Friday, 22 February 2019
12:00 - 13:30 pm

Exploding Myths about GeneXpert: Fun Facts and Fiction

Fred C. Tenover, PhD, D(ABMM), F(AAM), F(IDSA)

Doctor Tenover is Vice President of Scientific Affairs at Cepheid, Consulting Professor of Pathology at Stanford University School of Medicine, Adjunct Professor of Epidemiology in the Rollins School of Public Health at Emory University, and Consulting Professor of Biology at the University of Dayton. He joined the Centers for Disease Control and Prevention in Atlanta in 1990 and served for 18 years as Associate Director for Laboratory Science in the Division of Healthcare Quality Promotion and then as Director of the Office of Antimicrobial Resistance for CDC. He joined Cepheid in California in 2008 where he focused his research studies on carbapenem resistance and the epidemiology of Staphylococcus aureus and Clostridiodes difficile. He is a Diplomate of the American Board of Medical Microbiology and Fellow of both the American Academy of Microbiology and the Infectious Disease Society of America. He has authored over 350 peer-reviewed journal articles and has written or edited 11 books.
 


Abbott Breakfast Symposium - FULLY BOOKED
Saturday, 23 February 2019
07:00 - 08:45 am


From the lab to the patient: Navigating local and international testing pathways for C. difficile infection

Clostridium difficile has recently come to the forefront again with the release of new European and US guidelines that emphasise the importance of the multi-step algorithm approach to prevent over-diagnosis. The symposium will outline the changing epidemiology of C. difficile disease and developing antimicrobial resistance. We will compare international guidelines with current Australian testing practices and provide an overview of a decentralised testing approach by a large pathology network. With Professor Tom Riley, Professor Tony Korman, and Doctor Jacqueline Harper as speakers, the morning is set to be entertaining and informative.

Speakers:

Professor Thomas V Riley BAppSc (Curtin), MAppEpid (ANU), PhD (UWA), FASM, FRCPath, FAAM, FFSc (RCPA)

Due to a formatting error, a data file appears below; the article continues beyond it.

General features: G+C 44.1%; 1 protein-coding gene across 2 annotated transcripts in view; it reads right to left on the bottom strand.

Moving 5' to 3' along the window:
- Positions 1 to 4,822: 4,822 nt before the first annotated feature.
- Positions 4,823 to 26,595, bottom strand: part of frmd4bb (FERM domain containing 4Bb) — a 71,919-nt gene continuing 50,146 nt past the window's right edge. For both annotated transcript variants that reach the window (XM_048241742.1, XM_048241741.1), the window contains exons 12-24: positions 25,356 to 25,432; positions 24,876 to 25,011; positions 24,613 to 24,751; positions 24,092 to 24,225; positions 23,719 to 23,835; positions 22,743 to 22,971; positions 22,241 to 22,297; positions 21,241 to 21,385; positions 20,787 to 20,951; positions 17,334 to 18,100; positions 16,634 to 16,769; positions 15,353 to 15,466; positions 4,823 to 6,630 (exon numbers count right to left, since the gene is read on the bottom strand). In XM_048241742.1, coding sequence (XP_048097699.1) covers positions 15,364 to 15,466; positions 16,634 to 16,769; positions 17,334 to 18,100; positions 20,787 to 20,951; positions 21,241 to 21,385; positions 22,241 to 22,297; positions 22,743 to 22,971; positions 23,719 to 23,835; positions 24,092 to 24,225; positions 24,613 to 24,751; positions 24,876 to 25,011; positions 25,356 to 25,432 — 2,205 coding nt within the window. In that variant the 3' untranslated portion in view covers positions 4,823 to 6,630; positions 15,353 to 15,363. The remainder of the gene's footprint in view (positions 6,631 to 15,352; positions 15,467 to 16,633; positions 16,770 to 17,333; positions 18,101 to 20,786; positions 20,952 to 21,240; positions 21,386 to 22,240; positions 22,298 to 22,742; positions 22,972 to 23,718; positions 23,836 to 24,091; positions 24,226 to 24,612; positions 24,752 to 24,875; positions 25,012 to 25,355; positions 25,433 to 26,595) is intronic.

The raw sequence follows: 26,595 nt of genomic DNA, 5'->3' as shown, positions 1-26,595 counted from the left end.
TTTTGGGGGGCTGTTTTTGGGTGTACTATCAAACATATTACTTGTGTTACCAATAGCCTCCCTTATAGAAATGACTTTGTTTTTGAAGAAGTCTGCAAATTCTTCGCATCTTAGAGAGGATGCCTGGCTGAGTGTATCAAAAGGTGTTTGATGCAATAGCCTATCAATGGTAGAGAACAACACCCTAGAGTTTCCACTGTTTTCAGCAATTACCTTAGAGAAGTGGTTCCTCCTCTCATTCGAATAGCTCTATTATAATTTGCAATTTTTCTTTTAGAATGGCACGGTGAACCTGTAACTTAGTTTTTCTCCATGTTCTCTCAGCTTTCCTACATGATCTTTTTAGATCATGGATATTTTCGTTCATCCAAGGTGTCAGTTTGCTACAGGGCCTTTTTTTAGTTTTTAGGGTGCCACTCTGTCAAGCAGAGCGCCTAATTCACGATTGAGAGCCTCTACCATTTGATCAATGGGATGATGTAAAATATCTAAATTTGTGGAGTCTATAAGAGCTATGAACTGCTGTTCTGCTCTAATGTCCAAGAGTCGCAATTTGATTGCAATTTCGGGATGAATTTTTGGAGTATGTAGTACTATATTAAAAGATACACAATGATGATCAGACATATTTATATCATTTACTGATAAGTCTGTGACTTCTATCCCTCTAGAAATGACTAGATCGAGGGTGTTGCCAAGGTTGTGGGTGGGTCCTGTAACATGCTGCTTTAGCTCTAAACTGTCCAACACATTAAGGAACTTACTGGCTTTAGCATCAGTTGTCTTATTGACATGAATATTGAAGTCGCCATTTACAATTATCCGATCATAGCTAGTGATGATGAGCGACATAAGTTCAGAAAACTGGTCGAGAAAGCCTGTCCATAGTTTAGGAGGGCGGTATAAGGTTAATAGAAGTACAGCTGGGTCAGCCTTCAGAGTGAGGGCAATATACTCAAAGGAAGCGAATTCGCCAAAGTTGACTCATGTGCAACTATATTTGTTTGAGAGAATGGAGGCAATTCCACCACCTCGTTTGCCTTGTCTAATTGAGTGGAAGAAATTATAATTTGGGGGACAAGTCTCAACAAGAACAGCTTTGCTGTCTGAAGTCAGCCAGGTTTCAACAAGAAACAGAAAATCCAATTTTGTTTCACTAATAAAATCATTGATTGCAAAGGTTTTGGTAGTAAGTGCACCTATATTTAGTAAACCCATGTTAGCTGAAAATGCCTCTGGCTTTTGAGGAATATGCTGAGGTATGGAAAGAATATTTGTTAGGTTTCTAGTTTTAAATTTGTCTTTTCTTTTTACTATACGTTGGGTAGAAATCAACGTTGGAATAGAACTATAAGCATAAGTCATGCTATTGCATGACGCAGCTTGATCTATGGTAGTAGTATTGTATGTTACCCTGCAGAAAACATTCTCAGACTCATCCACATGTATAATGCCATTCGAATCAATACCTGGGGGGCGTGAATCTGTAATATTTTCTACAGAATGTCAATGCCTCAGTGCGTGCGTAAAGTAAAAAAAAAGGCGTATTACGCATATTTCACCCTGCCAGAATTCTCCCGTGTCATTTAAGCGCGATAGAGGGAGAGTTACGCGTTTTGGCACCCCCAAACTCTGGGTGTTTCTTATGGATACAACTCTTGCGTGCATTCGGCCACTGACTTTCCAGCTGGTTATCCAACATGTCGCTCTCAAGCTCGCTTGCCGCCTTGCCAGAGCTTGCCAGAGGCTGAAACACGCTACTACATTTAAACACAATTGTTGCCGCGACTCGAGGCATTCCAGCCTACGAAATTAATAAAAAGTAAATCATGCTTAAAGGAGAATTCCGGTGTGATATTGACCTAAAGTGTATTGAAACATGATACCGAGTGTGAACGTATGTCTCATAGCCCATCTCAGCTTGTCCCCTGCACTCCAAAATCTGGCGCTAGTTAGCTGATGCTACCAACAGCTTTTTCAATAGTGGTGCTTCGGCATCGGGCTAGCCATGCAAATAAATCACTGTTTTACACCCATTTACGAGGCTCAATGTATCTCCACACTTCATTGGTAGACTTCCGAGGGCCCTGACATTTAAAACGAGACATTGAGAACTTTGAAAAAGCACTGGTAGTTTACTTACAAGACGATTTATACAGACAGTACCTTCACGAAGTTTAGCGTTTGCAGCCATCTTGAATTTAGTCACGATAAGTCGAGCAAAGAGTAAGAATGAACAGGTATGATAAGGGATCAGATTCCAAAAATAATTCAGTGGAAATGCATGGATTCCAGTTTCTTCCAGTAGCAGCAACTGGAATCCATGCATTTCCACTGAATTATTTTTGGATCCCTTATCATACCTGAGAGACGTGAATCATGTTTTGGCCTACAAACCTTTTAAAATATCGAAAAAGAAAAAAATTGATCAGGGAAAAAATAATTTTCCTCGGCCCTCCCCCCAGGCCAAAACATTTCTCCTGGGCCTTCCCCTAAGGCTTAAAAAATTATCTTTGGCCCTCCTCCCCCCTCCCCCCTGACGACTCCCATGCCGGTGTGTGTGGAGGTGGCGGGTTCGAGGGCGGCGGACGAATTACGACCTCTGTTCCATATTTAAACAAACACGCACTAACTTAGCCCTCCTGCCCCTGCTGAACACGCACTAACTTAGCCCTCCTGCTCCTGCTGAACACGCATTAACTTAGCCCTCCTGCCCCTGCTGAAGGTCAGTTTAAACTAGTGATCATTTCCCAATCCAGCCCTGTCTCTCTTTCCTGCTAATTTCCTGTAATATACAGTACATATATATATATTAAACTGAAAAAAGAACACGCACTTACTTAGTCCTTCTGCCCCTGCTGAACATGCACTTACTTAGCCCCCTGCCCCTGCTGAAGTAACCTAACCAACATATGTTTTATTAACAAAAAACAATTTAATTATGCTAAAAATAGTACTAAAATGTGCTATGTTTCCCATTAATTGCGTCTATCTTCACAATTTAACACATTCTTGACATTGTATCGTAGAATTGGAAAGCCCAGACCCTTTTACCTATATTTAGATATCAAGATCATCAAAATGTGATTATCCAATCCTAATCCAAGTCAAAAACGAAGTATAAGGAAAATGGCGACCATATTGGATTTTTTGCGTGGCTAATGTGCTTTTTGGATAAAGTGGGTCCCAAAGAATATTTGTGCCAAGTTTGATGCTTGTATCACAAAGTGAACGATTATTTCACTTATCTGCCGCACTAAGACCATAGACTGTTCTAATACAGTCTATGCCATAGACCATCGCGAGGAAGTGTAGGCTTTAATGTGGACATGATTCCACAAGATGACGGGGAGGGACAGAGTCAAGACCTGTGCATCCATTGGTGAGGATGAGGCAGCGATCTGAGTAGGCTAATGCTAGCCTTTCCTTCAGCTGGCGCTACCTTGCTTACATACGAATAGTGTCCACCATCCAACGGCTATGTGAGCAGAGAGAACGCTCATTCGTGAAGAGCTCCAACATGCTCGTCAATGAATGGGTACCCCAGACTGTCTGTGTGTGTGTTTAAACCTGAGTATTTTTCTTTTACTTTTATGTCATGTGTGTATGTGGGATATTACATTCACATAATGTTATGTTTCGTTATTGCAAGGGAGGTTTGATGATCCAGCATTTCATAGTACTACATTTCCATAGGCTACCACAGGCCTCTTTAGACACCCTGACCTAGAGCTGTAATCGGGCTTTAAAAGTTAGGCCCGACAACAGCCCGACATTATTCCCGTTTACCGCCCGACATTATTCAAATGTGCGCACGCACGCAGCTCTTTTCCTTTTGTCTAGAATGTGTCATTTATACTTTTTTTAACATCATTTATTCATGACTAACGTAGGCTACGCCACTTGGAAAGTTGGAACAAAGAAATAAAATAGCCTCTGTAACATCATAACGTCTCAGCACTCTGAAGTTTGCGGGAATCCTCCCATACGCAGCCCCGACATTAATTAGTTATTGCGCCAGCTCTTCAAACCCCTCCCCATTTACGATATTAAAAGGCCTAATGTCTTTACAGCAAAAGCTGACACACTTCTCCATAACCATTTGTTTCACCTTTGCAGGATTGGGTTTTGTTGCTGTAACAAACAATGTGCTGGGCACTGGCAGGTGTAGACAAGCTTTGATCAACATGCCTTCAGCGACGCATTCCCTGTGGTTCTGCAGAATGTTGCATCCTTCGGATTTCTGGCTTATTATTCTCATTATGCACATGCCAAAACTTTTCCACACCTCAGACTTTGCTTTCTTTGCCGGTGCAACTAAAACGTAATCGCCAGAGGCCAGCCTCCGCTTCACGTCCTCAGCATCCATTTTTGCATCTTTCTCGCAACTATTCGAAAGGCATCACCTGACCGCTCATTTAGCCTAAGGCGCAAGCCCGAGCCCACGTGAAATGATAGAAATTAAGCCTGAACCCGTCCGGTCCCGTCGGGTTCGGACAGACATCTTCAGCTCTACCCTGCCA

Tom Riley is currently a Professorial Research Fellow at Edith Cowan University and Professor of Public Health at Murdoch University, both in Perth. He maintains his appointment with PathWest Laboratory Medicine. Tom is a fellow of the Royal College of Pathologists, the Australian Society for Microbiology, the American Academy of Microbiology and the Faculty of Science of the Royal College of Pathologists of Australasia and has published nearly 400 book chapters and refereed journal articles. He has a longstanding interest in healthcare related infections, particularly the diagnosis, pathogenesis and epidemiology of Clostridium difficile infection (CDI), and started working on CDI in animals over 20 years ago. The main focus of his research currently is CDI and One Health. 

Professor Tony Korman MBBS (Hons) (Monash), FRACP, FRCPA, MASM

Tony Korman is the Director of Infectious DIseases and Director of Microbiology at Monash Health, Victoria's largest health service, Infection theme leader, Centre for Inflammatory Diseases, and Associate Professor, Department of Medicine, School of Clinical Sciences, Faculty of Medicine, Nursing and Health Sciences, Monash University. 

Doctor Jacqueline Harper BSc (Hons), PhD (UQ), FASM, DipBus (AIM)

Jacqueline Harper has a PhD in Medical Microbiology from The University of Queensland and is a Fellow of the Australian Society for Microbiology. She is a Principal Chief Scientist in Microbiology for Pathology Queensland, which is a network of 35 laboratories providing diagnostic services for all  public hospitals throughout the state. She manages the Microbiology Laboratory at the Central Laboratory in Brisbane and oversees Microbiology operations in all Pathology Queensland laboratories. 


Australian Commission on Safety and Quality in Health Care (ACSQHC) Lunch Symposium
Saturday, 23 February 2019
11:30 am - 13:00 pm

Australian Passive AMR Surveillance (APAS): Learnings from long term trends in MROs 2006-2017 and implications for clinical care

Professor John Turnidge AO will lead the session, which will include an overview of long term trends for some significant resistances in Australia, including: methicillin resistance in Staphylococcus aureus, fluoroquinolone non-susceptibility in Escherichia coli, and vancomycin non-susceptibility in Enterococcus faecium. The focus of the discussion will be implications for clinical care, and the audience will be invited to suggest priorities for future analyses of APAS data. 


Thermo Fisher Lunch Symposium
Saturday, 23 February 2019
11:30 am - 13:00 pm

In an Era of Rapid Results, Why Broth Microdilution and the MIC Still Reign

The MIC remains both an incredibly valuable tool for dosing antimicrobials and a potential source for laboratory induced medical errors. With some reports suggesting considerable variation in the MIC based on laboratory methods, standardised testing is essential for accurate dosing. This session will explore why BMD has remained unmatched in providing accurate MIC results, even as novel methods are being developed.
 
Speaker: 
 
Dr Nathan Ledeboer 
 
In this lunch session, Thermo Fisher representatives will also provide an update on the Thermo Fisher Scientific Sensititre system.